(Words by Olivia Scaffidi: Photos by Houston Kilby) Badass. The first word that came to mind when I stumbled across this amazing pro-street build while scrolling through Facebook. Builder, Houston Kilby, is a hot rodding and racing enthusiast from Johnson City, Tennessee. He has been working on his 1966 Pontiac GTO known as the “FULL METAL GOAT” for three years now and has been involved in racing his whole life. He first began drag racing at only 9 years old in a junior dragster and eventually moved on to building his own hot rods.
What makes this pro-street even more amazing is the fact that it is a true garage build. From welding the chassis, to stretching the wheel wells and installing the tubs, Kilby has invested countless weekends toward completing the project and his dedication to building the car on his own is something to be commended.
“This build from front to back has been a learning experience. I worked alongside Blaine Kilby, one of the best chassis builders, and learned how to bend chrome moly tubing and Tig weld. Blaine showed me the ropes so I could then apply everything I learned to my own project,” Kilby explains. “The hardest part of the build by far was learning how to Tig weld the chassis. It took six months of practice before I was good enough to weld up my own chassis.”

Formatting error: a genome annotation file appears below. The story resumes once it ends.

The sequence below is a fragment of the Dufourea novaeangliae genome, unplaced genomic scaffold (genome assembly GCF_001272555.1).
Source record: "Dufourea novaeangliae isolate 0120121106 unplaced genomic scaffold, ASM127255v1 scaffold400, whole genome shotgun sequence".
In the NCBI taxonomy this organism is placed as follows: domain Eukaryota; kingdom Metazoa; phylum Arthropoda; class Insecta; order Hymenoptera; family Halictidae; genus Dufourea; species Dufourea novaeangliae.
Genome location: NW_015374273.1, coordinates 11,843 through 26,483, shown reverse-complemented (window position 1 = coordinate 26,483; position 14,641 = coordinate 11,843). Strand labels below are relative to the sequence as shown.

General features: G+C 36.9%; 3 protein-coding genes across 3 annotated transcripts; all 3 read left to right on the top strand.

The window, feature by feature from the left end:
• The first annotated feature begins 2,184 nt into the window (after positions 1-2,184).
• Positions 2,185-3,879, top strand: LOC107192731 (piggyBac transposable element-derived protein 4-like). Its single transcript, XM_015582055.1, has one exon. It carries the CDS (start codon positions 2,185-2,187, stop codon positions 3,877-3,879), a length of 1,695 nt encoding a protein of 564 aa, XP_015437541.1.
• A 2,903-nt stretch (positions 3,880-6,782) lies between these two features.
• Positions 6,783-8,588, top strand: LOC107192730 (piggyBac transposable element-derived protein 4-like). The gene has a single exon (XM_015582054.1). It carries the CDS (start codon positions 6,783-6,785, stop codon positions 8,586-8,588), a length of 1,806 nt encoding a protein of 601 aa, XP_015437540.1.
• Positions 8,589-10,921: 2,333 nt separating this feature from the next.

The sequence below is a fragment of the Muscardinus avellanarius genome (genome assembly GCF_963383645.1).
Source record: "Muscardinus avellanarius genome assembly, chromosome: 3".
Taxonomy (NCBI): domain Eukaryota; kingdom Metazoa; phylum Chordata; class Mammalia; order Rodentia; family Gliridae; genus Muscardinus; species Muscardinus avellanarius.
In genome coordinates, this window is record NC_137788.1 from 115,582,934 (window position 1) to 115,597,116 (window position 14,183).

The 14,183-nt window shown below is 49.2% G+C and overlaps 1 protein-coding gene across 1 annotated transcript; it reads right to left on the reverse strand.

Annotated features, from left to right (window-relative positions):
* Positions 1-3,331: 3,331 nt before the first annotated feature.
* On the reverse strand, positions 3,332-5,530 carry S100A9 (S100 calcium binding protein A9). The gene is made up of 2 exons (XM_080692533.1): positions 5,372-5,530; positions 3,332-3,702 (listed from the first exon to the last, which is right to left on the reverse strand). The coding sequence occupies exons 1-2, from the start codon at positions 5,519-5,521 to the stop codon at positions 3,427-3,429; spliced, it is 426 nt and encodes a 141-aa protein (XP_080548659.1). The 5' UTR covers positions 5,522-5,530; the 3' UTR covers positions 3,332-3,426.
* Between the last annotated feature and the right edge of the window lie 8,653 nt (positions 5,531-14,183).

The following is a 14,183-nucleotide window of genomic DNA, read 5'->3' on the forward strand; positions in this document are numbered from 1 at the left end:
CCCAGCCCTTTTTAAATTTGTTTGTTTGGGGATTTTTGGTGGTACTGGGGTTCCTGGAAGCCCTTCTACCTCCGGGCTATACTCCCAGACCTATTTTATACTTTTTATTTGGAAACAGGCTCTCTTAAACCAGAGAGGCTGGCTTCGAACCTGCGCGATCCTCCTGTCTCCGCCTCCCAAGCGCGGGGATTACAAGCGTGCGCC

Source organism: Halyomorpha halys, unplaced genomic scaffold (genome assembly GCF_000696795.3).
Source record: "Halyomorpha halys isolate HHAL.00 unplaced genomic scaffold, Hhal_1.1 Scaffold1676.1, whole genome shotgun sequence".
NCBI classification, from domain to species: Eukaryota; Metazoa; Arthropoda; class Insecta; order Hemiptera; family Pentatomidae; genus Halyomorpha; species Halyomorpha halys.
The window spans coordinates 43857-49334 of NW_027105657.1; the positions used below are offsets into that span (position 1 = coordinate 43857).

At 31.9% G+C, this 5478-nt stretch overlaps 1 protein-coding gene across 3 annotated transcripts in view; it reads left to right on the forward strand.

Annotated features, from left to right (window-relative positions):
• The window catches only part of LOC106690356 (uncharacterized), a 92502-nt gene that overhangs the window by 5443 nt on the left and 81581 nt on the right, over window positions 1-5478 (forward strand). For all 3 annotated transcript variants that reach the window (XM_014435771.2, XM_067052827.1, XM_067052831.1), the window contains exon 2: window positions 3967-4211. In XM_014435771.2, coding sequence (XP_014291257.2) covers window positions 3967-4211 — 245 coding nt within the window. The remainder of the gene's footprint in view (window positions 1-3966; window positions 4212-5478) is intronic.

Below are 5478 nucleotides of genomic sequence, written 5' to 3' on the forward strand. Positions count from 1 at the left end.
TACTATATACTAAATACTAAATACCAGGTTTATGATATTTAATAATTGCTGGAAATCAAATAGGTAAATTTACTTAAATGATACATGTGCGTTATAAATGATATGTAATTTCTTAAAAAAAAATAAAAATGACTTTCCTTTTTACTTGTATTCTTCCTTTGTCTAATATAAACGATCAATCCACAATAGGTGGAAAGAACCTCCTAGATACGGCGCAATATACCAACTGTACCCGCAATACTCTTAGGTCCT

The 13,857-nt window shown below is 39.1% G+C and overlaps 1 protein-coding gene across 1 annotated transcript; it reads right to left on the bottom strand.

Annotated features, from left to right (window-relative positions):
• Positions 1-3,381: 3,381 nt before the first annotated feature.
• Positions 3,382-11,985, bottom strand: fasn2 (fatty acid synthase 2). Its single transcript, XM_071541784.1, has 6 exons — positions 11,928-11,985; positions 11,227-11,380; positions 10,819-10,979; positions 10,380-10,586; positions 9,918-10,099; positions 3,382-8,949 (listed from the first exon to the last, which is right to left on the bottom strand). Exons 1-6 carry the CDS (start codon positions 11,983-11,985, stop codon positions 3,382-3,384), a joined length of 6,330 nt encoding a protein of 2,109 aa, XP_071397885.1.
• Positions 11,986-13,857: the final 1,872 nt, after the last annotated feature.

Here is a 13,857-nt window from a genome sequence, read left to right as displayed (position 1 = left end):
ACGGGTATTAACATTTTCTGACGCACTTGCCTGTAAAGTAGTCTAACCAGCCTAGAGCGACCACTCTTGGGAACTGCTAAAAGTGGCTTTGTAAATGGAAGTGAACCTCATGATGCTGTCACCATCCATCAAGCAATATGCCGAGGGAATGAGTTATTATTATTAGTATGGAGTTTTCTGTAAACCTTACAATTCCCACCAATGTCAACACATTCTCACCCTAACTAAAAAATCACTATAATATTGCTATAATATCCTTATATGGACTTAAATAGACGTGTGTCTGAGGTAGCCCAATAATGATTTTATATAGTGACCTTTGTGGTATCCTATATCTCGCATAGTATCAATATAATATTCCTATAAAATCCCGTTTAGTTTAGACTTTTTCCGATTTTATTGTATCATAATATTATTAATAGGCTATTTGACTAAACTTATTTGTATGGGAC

Under the hood of this beast, you’ll find a massive 698 cubic-inch F3-136 ProCharged Big Chief engine. “I decided to go with the best ProCharger engine builder in the country, so I spoke to Steve Morris and his team 3 years ago when I began the FULL METAL GOAT project. They helped me work out a plan with the motor I already have to piece it together.” The Big Chief engine is coupled to a TH400 transmission with Gear Vendors overdrive. Kilby wanted a car that was flexible for all street-car style racing events and also intends on driving the GTO on the road.
“The car does get some negative attention in the Pontiac world because of the type of motor that’s in it. With a set of Pontiac Big Chief cylinder heads on top of a Merlin IV block it creates a lot of controversy amongst Pontiac purists,” he explains. “On the positive side, the car gets a lot love from most of the car groups I am part of on Facebook. People have been really supportive and I cannot thank them enough.”
The pro-street Pontiac won’t be quite ready to hit the streets for at least another year, as the car is still waiting on a number of parts. In the meantime, you can stay up to date with Kilby’s progress on the FULL METAL GOAT by subscribing to his YouTube channel. His videos detail how he assembled certain components and he provides valuable tips and tricks for anyone building a pro-street car of their own. “You cannot buy cool, you have to build it!” Kilby says. Spoken like a true hot-rodder.